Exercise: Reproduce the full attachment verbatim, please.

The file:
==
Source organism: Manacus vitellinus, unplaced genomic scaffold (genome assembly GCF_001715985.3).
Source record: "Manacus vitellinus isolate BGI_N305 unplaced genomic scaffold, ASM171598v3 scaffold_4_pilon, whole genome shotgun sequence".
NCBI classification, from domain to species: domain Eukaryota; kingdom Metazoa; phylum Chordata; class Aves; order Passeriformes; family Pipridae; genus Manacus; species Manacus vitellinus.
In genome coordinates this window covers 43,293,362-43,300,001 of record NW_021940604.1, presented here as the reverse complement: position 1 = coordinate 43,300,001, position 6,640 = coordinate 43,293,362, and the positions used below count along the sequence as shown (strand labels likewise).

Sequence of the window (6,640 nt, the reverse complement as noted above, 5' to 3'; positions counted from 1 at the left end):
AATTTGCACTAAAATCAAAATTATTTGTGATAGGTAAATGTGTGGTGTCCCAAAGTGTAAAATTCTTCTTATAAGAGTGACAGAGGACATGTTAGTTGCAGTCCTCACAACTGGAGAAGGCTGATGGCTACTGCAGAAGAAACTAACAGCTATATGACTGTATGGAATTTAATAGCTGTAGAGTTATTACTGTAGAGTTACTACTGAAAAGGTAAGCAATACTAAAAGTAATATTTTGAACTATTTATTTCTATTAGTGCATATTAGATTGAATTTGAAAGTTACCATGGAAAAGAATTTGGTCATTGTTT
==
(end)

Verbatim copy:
Source organism: Manacus vitellinus, unplaced genomic scaffold (genome assembly GCF_001715985.3).
Source record: "Manacus vitellinus isolate BGI_N305 unplaced genomic scaffold, ASM171598v3 scaffold_4_pilon, whole genome shotgun sequence".
NCBI classification, from domain to species: domain Eukaryota; kingdom Metazoa; phylum Chordata; class Aves; order Passeriformes; family Pipridae; genus Manacus; species Manacus vitellinus.
In genome coordinates this window covers 43,293,362-43,300,001 of record NW_021940604.1, presented here as the reverse complement: position 1 = coordinate 43,300,001, position 6,640 = coordinate 43,293,362, and the positions used below count along the sequence as shown (strand labels likewise).

Sequence of the window (6,640 nt, the reverse complement as noted above, 5' to 3'; positions counted from 1 at the left end):
AATTTGCACTAAAATCAAAATTATTTGTGATAGGTAAATGTGTGGTGTCCCAAAGTGTAAAATTCTTCTTATAAGAGTGACAGAGGACATGTTAGTTGCAGTCCTCACAACTGGAGAAGGCTGATGGCTACTGCAGAAGAAACTAACAGCTATATGACTGTATGGAATTTAATAGCTGTAGAGTTATTACTGTAGAGTTACTACTGAAAAGGTAAGCAATACTAAAAGTAATATTTTGAACTATTTATTTCTATTAGTGCATATTAGATTGAATTTGAAAGTTACCATGGAAAAGAATTTGGTCATTGTTT